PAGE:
Meritocratic Equality of Opportunity builds on Formal Equality of Opportunity’s opposition to formal and arbitrary discrimination. Meritocracy requires that positions and goods be distributed solely in accordance with individual merit. This idea is most familiar from the allocation of jobs, with respect to which most would agree that the applicant who would do best in the job should be appointed. Since whether someone is the best or most meritorious applicant need not depend on arbitrary factors, such as race and gender, Meritocratic Equality of Opportunity is opposed to arbitrary discrimination.
While moves away from arbitrary discrimination are welcome, Meritocratic Equality of Opportunity has well-known limitations, especially with respect to children. For instance, judging by merit may be misplaced in the case of education since education is supposed to cultivate merit, in the form of skills and qualifications. To illustrate a second limitation, imagine that all the top university places are awarded to members of the upper class and that some progressive new government is elected into power and enforces Meritocratic Equality of Opportunity. After generations of consolidating superior education, jobs and wealth at the expense of the poor, the upper-classes are in a far better place, particularly if private schooling is available, to ensure that their children end up being the most meritorious, preserving vast social inequalities between members of different classes. Although some opportunities are open to all equally, opportunities to develop ‘merit’ are not distributed equally. It is this inadequacy of Meritocratic Equality of Opportunity that motivates the conception of Fair Equality of Opportunity.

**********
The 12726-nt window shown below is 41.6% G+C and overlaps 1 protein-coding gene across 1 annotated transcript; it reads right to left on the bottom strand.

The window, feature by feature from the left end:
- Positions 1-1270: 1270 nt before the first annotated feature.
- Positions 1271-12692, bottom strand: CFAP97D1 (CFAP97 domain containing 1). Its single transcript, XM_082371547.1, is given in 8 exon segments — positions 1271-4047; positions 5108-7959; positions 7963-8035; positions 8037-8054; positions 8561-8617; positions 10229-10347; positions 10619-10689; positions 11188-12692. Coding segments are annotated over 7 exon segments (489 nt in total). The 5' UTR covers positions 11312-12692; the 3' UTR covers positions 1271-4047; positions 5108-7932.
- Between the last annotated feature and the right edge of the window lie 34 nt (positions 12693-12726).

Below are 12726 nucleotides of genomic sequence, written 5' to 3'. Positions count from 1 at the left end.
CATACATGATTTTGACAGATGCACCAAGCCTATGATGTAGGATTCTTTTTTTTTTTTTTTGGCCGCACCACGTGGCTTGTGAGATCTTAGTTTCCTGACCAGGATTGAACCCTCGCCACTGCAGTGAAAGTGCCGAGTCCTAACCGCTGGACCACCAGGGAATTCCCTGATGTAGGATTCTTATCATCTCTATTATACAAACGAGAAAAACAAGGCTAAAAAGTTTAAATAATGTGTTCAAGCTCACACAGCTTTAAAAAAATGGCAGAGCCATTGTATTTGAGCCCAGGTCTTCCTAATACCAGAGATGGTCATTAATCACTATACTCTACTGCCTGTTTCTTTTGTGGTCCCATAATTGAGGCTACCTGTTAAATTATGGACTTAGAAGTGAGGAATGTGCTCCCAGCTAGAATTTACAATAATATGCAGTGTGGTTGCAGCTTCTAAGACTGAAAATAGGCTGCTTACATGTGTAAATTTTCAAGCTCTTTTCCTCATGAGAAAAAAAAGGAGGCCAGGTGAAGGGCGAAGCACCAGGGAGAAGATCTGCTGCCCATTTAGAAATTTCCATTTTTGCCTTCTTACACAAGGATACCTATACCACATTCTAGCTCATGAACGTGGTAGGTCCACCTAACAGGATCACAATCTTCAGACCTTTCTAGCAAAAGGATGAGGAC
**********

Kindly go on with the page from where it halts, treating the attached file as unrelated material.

Finally, it has been argued that meritocracy goes too far, in that it overrides an individual business owner’s rights to select employees based on criteria other than their ability to do the job. A business owner may wish to keep his business in his community, for example if he owns an Italian restaurant he may wish to hire Italian staff, or else he may wish to hire staff who are systematically disadvantaged already or people who he thinks are morally virtuous. Some will argue that meritocracy, by insisting that the best person for the job be selected, does not give sufficient room for discretion by business owners. Others claim that merit is a placeholder for other values and without a clarification of those values no account of merit can be justified.
Daniels, Norman. “Merit And Meritocracy”. Philosophy & Public Affairs, Philosophy & Public Affairs, 1978, 206-223.
Notes: This paper argues that underlying any notion of merit in the meritocratic conception of equality of opportunity is a notion of efficiency that cannot ground strong claims of desert, as it must to count as a demand of justice.
Gomberg, Paul. How To Make Opportunity Equal: Race And Contributive Justice. Blackwell, 2007.